Robert Fawcett: At the Scene of the Crime

Robert Fawcett is justifiably called an illustrator’s illustrator. He was born in England, raised in Canada and later lived and worked in the U.S. His career took off in the 1940s and 50s as a top illustrator for magazine publishers. He later became one of the original founders of The Famous Artist School. While he wasn’t the most illustrious name in the field or the richest, Fawcett was regarded by his peers as the consummate professional and artist.

A collection of Fawcett’s illustrations for mystery stories follows. His drawings were meticulously researched and rendered in great detail. They set the stage for readers, luring them into the story. His work is legendary for a series of Sherlock Holmes tales in the early 1950s for Colliers. He also illustrated magazine stories for writers like Agatha Christie, Ngaio Marsh and Dorothy Cameron Disney.

The painting for Too Late to Run involves the viewer immediately.  The girl behind the counter is threatened. The two men are menacing. It’s after closing and the diner is empty. The waitress looks like she’s about to run. Fawcett thought the job of the artist was to stop the reader from turning pages and ask themselves, “What’s going on here?”

Robert Fawcett - Illustration of waitress

Here’s a series Fawcett did for a Dorothy Cameron Disney novel, Mystery in Crockford in 1936 for Woman’s Home Companion. They show the artist’s flair for the dramatic using composition and color to set the mood. (Interestingly, Fawcett was color blind. Painting was not his strong suit. But he was a master draftsman and basically colored in his drawings.)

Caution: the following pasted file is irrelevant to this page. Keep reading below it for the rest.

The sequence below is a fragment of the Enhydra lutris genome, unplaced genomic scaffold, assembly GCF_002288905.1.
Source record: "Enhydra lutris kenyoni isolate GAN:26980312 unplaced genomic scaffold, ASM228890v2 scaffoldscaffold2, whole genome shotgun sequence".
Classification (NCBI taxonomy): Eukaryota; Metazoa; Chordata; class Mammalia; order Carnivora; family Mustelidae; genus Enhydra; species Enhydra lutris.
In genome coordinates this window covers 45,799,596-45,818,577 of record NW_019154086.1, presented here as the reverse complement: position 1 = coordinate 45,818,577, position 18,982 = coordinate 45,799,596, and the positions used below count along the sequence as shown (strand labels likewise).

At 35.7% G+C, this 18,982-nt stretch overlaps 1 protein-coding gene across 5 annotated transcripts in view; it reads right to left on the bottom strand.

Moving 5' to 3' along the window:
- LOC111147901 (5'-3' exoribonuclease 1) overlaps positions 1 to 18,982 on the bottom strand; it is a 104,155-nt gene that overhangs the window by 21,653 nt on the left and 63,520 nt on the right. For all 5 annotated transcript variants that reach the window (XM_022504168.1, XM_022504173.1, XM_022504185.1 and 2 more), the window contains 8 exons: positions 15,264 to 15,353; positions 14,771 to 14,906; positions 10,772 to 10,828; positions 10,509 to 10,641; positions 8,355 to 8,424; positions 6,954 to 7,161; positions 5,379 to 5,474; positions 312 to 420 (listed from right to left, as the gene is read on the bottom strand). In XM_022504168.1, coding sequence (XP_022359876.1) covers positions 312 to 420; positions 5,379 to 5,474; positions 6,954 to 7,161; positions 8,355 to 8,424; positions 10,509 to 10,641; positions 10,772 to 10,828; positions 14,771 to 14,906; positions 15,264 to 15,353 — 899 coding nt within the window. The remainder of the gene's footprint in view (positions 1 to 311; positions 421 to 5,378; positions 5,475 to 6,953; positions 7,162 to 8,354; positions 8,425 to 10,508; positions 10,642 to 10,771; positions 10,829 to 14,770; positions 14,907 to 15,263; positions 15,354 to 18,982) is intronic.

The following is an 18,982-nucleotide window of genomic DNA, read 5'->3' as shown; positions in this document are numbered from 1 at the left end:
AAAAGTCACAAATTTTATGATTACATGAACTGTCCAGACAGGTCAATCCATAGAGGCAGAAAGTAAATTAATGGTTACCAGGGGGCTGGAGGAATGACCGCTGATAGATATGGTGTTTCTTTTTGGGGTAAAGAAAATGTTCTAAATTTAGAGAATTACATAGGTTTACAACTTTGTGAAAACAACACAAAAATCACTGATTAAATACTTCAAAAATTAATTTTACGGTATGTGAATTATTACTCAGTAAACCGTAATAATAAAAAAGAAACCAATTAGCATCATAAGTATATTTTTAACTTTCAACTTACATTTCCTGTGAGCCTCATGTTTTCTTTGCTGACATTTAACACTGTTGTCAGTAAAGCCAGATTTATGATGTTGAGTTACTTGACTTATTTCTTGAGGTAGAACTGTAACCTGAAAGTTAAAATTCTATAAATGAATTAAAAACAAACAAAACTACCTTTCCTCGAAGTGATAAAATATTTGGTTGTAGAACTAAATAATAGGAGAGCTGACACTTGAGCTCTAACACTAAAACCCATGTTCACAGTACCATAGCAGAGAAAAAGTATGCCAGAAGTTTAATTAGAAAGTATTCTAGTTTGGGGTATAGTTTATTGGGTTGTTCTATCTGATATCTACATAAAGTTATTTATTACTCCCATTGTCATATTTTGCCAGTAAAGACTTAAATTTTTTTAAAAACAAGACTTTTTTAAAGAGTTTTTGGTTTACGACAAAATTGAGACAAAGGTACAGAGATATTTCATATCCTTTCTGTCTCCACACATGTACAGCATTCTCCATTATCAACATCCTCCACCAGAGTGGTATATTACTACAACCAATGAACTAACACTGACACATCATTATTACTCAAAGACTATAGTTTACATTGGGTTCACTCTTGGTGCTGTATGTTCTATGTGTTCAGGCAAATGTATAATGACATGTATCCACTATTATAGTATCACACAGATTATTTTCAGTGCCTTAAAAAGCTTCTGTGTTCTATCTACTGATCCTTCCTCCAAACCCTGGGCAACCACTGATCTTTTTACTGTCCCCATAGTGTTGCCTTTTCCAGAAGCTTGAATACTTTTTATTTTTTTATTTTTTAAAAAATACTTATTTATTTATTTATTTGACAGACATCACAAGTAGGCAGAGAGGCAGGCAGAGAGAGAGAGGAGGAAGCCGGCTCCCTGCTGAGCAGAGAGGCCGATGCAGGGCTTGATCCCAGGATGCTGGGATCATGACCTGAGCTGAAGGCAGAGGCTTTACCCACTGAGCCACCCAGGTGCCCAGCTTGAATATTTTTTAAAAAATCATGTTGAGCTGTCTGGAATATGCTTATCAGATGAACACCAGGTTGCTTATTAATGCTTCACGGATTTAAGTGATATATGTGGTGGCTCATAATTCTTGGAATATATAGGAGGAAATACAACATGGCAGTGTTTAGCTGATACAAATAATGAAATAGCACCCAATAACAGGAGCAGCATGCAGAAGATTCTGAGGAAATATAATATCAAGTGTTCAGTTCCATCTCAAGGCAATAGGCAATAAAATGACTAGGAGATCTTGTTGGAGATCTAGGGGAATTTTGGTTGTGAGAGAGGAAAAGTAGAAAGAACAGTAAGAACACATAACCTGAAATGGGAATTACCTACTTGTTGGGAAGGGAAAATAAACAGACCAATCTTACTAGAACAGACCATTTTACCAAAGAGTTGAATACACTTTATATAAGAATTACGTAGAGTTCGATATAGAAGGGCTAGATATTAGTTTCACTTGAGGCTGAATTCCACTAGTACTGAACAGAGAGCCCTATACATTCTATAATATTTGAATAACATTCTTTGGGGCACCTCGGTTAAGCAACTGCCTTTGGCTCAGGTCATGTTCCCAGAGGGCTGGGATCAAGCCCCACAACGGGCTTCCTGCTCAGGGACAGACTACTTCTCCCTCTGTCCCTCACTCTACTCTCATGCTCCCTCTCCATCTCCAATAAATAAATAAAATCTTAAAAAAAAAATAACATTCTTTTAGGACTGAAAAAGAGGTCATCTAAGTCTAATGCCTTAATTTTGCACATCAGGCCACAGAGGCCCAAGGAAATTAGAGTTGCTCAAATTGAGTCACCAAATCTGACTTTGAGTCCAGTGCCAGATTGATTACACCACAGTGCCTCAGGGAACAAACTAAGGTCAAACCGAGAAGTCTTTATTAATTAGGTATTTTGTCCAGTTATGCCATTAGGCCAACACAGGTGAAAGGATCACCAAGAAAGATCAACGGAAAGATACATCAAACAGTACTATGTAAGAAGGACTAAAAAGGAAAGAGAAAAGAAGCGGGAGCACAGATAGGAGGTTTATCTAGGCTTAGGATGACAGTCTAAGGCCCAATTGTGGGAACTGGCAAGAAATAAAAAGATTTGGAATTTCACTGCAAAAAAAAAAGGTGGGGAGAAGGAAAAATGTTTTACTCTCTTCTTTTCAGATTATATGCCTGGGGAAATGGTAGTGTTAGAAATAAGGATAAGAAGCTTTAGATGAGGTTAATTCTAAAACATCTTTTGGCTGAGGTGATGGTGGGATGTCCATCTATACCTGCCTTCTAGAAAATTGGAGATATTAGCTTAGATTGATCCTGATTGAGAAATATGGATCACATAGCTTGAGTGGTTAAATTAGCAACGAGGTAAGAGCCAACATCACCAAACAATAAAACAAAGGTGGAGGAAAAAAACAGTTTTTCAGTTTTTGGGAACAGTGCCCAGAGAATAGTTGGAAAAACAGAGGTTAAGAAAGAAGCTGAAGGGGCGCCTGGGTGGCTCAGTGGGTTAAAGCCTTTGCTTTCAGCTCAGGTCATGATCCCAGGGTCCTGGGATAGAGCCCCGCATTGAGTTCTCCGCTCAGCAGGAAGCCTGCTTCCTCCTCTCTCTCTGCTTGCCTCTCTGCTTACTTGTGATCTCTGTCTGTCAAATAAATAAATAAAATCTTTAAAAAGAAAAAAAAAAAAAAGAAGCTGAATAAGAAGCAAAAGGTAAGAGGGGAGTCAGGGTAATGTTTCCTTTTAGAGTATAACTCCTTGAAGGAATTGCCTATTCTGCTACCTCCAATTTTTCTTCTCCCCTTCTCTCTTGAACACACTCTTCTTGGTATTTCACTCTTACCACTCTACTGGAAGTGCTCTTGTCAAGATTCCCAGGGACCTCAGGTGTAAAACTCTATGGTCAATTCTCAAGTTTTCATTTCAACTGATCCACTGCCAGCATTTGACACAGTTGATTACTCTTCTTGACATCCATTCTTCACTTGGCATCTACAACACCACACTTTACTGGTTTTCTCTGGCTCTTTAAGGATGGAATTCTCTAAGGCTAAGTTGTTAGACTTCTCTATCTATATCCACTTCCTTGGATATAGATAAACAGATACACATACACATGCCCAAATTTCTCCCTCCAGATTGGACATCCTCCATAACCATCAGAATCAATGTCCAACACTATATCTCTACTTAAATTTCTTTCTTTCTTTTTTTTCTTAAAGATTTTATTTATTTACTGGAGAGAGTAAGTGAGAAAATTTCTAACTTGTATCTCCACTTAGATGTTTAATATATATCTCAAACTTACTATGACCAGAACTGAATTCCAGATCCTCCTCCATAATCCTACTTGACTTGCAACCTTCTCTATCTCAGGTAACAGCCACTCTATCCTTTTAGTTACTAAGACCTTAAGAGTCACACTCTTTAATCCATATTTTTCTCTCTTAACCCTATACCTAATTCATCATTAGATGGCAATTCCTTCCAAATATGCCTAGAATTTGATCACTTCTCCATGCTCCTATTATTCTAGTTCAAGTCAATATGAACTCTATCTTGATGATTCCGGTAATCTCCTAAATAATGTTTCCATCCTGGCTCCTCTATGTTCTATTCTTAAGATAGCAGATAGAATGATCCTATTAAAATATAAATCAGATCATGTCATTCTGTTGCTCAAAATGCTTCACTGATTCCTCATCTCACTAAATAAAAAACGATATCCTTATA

Robert Fawcett Illustration
Robert Fawcett Illustration
Robert Fawcett Illustration
Robert Fawcett Illustration
Robert Fawcett Illustration

A color spread done for Colliers in 1956. Dead Man’s Folly by Agatha Christie featured Hercule Poirot, here examining the victim lying on the boat house floor. The artist was trained at the Slade School of Art in London, drawing strictly from the figure for two straight years. His illustrations show a mastery of perspective that an architectural artist would be proud of. It was all self-taught through acute observation.

An investigator questions a judge in a Saturday Evening Post story from 1952. Note the architectural detail inside and outside. The shadow on the wall adds to an air of foreboding.

Robert Fawcett

From a 1953 story in Colliers. A murder suspect descends the stairs as Sherlock Holmes looks on with Watson and law officers. The architectural details of a baronet’s mansion lend an air of authenticity to the 1800s setting.

Robert Fawcett

Fawcett stages a final scene gathering all eleven suspects together as Hercule Poroit lays out his theory of the case.

One of the artist’s classic Sherlock Holmes spreads from 1953. Fawcett pictures the great detective’s lair in all it’s cluttered glory. His attention to the London architecture outside is typical of the research he did.

For the definitive work on Robert Fawcett I recommend “Robert Fawcett: The Illustrator’s Illustrator” by David Apatoff, published by Auad Publishing in 2010. But good luck finding it. The book has not been reprinted and copies on the net are scarce and expensive. I’m currently digitizing hundreds of Fawcett tear sheets and will be able to offer a flash drive with all I have gathered. In the not too distant future, I hope.
In the meantime beg the publisher and author to go to press with a second printing. There are fans waiting.

In upcoming posts I’ll cover some of Fawcett’s adverting illustrations and his 1960s reportage.

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